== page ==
Thursday, February 26, 2009
She was hunched down cleaning the wheels of her car, thinking of things best left alone. With chunky glasses that never seemed to stay on right and hair neither curly nor straight, she was awkward, truth be told. Why would her father have sent her here? Into a world where neither the dead nor living walked altogether upright. There were half-truths in every word they said to her and finding your way through a simple conversation was a feat.
She didn’t feel prepared. There was no way to study for a place like this, nothing in her schooling that had equipped her for this world. But she was grateful that she lived at the tip of this dead end road that the shadows and phantoms seemed to avoid. Oh, she knew that some people liked to be surrounded all the time but she only wanted to be left alone to hum her silly tunes and dream of a world in which she couldn’t see everything that passed by.
She put her wet rag back into the bucket of murky water, stood up to flex her knees and peered with unfocused eyes down the length of the gravel driveway. That was the trick, you know, letting your eyes glaze over a little bit. If you looked like you actually saw, they would come ask you for things.
Thursday, February 19, 2009
Wednesday, February 18, 2009
every piece of us
flashes of light and perception
in a web of quarks and particles
that we call God
I cannot see you without
as I cannot live without mine,
a strong beat with
fragile wings of lift.
Let me See,
let me see through you
to bring myself into this space
of only now
and lift us both to the light.
Monday, February 9, 2009
Sunshine made its way through the thick atmosphere to light the pathway as it always did, a stark orange-ish glow. I was walking towards the morning lessons I would be teaching today. I could already feel the energies of the students from the open-air classroom a few hundred feet away. This morning they felt a bit raw and roiling, like steam coming off the cooking pot, quickly dissipating in the humidity of the air. It made it hard to breathe for a few heartbeats as I internally mastered the space of my own mind and the seeming invasion of theirs. Every morning I taught was like this, the sudden thrusting of myself into the company of too many people. Even after ten years of study, it was an effort.
I was the best talent they had seen in two generations. How I felt about that fact was still changing on a daily basis. Even though our kind, Healers, tried to steer clear of expectations, I could sense it every time they slipped. It was a sharp jab at the corner of my energy field followed by their quick control and almost ghostly feel of apology. That, of course, was from the more experienced Healers. The younger ones didn’t even realize what they were doing. It was like they were trying to throw a blanket over you and steer you in the opposite direction. It was the reason I hated teaching these classes. And the reason why it was essential that I did.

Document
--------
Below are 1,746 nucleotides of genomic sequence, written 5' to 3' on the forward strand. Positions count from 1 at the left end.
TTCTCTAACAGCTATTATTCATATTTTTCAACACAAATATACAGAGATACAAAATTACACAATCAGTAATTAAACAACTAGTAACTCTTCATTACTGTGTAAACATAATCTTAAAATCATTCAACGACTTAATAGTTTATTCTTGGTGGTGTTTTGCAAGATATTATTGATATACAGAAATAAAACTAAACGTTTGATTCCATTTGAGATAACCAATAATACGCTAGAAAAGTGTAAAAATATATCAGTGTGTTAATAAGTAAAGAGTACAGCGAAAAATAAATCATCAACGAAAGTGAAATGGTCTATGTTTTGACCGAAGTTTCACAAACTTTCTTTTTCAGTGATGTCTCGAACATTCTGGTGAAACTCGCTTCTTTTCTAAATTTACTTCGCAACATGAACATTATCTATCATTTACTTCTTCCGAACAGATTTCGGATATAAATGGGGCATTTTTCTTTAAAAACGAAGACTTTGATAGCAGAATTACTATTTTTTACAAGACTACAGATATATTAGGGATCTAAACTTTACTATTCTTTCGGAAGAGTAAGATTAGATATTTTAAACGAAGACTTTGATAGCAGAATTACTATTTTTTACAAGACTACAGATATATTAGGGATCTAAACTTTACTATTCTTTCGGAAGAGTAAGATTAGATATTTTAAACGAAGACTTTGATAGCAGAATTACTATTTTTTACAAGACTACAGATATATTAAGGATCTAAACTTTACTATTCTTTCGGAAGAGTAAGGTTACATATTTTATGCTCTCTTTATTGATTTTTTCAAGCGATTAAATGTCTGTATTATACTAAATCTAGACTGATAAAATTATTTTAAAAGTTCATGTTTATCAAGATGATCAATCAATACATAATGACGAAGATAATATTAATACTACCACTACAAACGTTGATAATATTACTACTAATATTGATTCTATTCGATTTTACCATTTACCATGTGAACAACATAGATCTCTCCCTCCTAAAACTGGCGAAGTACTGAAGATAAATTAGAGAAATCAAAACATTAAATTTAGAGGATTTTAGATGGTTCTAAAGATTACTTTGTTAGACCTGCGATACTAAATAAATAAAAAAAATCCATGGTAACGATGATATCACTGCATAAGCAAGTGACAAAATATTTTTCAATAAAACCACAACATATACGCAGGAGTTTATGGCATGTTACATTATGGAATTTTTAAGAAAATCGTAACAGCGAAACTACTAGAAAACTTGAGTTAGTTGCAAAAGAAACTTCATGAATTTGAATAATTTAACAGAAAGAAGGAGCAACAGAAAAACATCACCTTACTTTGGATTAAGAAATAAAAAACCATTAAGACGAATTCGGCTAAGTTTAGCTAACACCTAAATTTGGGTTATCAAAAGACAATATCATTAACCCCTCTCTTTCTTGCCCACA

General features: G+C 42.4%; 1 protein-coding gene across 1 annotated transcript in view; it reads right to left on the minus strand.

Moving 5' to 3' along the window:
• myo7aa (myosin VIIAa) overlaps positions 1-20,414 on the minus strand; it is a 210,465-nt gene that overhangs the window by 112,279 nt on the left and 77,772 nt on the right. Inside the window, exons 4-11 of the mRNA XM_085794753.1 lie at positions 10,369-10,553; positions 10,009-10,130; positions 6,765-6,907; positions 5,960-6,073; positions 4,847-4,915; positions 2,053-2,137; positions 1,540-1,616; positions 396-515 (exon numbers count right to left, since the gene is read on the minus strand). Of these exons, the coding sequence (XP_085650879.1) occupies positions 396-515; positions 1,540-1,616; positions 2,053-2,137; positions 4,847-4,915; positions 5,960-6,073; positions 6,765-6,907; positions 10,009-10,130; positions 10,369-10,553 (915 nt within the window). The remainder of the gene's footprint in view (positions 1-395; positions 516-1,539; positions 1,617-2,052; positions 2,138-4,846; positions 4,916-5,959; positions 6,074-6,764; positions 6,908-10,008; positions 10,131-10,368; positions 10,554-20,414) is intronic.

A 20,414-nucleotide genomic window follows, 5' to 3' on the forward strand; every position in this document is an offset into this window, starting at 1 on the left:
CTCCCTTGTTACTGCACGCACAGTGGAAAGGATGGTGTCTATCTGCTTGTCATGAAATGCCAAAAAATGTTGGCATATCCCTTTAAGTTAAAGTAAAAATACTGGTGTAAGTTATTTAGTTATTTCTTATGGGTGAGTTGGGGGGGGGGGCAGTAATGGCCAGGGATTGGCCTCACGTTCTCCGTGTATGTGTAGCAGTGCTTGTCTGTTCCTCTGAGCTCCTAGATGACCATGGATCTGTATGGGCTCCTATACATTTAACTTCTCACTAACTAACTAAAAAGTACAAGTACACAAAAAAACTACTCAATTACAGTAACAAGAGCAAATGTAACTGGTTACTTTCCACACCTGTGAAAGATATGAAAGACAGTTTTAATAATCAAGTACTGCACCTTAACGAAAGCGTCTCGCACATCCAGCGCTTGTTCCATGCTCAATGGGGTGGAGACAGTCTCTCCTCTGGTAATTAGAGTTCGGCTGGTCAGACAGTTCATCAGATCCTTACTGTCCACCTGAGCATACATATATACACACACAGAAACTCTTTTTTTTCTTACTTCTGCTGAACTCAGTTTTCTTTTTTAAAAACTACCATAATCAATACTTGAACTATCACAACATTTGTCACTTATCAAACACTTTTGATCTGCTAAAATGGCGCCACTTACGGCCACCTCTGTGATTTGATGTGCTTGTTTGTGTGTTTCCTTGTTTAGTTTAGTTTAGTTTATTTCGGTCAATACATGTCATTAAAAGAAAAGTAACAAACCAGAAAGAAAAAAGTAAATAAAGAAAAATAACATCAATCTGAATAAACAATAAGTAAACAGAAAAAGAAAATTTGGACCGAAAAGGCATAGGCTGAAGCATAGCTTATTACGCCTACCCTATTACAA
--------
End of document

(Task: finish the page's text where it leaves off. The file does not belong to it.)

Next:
My measured steps helped me focus more closely on what was really bothering me this morning. Things seemed. . . different lately, the past few days especially. All the foretelling we had done, the hours spent in meditation and seeking and I still didn’t have a solid answer as to what was coming my way. Even the elders couldn’t tell what it was, or if they did, they weren’t sharing. Their silence was not completely unexpected but still frustrating. I was overwhelmed with that feeling for a moment but quickly dealt with it and let it melt away. It was a good thing no one was close as I walked through the cloisters. It was also one of the reasons why I chose to stay fairly sequestered as much as possible. I had more talent than any of them but that meant that my sudden bursts of emotion were a bit more potent than theirs were too.
It meant I couldn’t afford to let them get the better of me, especially when I had to teach. Here I was, letting this frustration take me over because of a few unknowns. It was silly and much more indicative of an apprentice than someone of my experience. But judging myself so harshly would do no good.
I walked the last hundred feet and pulled my thoughts together, focusing them to razor sharp points that fractured on the energy of the fifty students seated on the mats at my destination. I read frustration there too, in some of them. A small, rueful smile tugged at the corners of my mouth. Nothing like first hand experience to guide the way, I suppose. My feet moved a bit more slowly the closer I got to the open air classroom. I sucked in a few dense, heavy breaths as I heard the last of the mantras and stepped silently around the corner.